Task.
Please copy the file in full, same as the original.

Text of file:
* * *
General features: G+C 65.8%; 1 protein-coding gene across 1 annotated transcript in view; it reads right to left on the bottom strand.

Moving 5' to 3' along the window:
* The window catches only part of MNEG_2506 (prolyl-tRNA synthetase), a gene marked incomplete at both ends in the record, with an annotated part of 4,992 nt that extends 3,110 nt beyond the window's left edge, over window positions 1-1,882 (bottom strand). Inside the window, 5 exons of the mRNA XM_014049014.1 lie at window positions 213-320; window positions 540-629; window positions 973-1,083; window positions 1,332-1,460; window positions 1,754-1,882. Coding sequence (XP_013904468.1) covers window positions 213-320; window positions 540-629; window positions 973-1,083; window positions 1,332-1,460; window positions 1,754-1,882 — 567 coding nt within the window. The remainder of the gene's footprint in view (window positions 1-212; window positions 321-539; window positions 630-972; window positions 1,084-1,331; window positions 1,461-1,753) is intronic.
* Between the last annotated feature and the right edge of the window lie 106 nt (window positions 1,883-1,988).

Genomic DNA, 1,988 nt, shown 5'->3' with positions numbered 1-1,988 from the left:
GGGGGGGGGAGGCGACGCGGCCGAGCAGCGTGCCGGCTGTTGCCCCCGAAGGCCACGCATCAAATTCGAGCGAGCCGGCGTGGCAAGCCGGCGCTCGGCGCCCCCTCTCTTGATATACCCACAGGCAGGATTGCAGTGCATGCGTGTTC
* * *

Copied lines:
General features: G+C 65.8%; 1 protein-coding gene across 1 annotated transcript in view; it reads right to left on the bottom strand.

Moving 5' to 3' along the window:
* The window catches only part of MNEG_2506 (prolyl-tRNA synthetase), a gene marked incomplete at both ends in the record, with an annotated part of 4,992 nt that extends 3,110 nt beyond the window's left edge, over window positions 1-1,882 (bottom strand). Inside the window, 5 exons of the mRNA XM_014049014.1 lie at window positions 213-320; window positions 540-629; window positions 973-1,083; window positions 1,332-1,460; window positions 1,754-1,882. Coding sequence (XP_013904468.1) covers window positions 213-320; window positions 540-629; window positions 973-1,083; window positions 1,332-1,460; window positions 1,754-1,882 — 567 coding nt within the window. The remainder of the gene's footprint in view (window positions 1-212; window positions 321-539; window positions 630-972; window positions 1,084-1,331; window positions 1,461-1,753) is intronic.
* Between the last annotated feature and the right edge of the window lie 106 nt (window positions 1,883-1,988).

Genomic DNA, 1,988 nt, shown 5'->3' with positions numbered 1-1,988 from the left:
GGGGGGGGGAGGCGACGCGGCCGAGCAGCGTGCCGGCTGTTGCCCCCGAAGGCCACGCATCAAATTCGAGCGAGCCGGCGTGGCAAGCCGGCGCTCGGCGCCCCCTCTCTTGATATACCCACAGGCAGGATTGCAGTGCATGCGTGTTC